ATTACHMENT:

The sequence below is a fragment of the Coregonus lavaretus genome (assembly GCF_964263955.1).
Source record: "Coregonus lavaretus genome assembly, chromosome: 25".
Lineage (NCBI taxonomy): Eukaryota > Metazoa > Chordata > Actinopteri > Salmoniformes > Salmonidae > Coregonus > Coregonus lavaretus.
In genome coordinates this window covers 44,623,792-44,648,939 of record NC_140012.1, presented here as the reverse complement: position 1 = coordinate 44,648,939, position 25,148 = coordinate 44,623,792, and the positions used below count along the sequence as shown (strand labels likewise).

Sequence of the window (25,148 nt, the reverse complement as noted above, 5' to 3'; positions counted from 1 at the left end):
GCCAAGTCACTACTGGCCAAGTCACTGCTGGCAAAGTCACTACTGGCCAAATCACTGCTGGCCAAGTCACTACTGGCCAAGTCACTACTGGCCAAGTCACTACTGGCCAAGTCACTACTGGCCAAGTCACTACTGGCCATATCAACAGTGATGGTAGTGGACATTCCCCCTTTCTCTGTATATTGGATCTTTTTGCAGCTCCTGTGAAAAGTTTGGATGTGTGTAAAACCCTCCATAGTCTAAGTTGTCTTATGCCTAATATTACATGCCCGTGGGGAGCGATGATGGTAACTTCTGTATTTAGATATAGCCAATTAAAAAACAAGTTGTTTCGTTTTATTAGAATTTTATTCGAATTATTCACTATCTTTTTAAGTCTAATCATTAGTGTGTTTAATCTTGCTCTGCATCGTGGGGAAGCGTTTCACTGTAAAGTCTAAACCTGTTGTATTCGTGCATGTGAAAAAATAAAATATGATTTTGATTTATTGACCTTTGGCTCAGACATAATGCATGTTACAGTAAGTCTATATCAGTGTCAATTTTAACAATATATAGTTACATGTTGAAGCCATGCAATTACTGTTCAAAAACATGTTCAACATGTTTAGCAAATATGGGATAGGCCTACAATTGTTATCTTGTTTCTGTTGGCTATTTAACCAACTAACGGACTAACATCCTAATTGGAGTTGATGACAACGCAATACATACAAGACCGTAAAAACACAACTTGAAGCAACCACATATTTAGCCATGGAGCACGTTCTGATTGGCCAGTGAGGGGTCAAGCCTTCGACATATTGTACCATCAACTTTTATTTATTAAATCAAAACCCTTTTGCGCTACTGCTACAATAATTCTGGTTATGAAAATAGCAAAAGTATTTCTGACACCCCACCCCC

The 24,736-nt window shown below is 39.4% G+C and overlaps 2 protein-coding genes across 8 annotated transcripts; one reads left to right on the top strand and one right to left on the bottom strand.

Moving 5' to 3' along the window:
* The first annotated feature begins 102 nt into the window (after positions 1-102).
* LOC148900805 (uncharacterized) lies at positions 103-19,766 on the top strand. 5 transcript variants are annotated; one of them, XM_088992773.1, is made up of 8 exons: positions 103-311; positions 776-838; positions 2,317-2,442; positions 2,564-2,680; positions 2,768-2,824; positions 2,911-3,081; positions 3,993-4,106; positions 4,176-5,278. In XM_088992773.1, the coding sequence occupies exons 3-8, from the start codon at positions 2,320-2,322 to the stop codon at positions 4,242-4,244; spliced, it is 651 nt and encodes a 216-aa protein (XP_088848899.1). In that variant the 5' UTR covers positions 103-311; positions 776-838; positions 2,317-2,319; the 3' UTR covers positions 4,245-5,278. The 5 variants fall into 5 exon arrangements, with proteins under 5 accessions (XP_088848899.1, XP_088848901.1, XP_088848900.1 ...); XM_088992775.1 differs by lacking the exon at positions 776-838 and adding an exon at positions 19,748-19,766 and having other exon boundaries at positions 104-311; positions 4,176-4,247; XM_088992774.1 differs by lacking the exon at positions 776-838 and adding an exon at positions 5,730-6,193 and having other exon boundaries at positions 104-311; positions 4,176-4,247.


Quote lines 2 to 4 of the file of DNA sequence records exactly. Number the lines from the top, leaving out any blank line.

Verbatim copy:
Source record: "Coregonus lavaretus genome assembly, chromosome: 25".
Lineage (NCBI taxonomy): Eukaryota > Metazoa > Chordata > Actinopteri > Salmoniformes > Salmonidae > Coregonus > Coregonus lavaretus.
In genome coordinates this window covers 44,623,792-44,648,939 of record NC_140012.1, presented here as the reverse complement: position 1 = coordinate 44,648,939, position 25,148 = coordinate 44,623,792, and the positions used below count along the sequence as shown (strand labels likewise).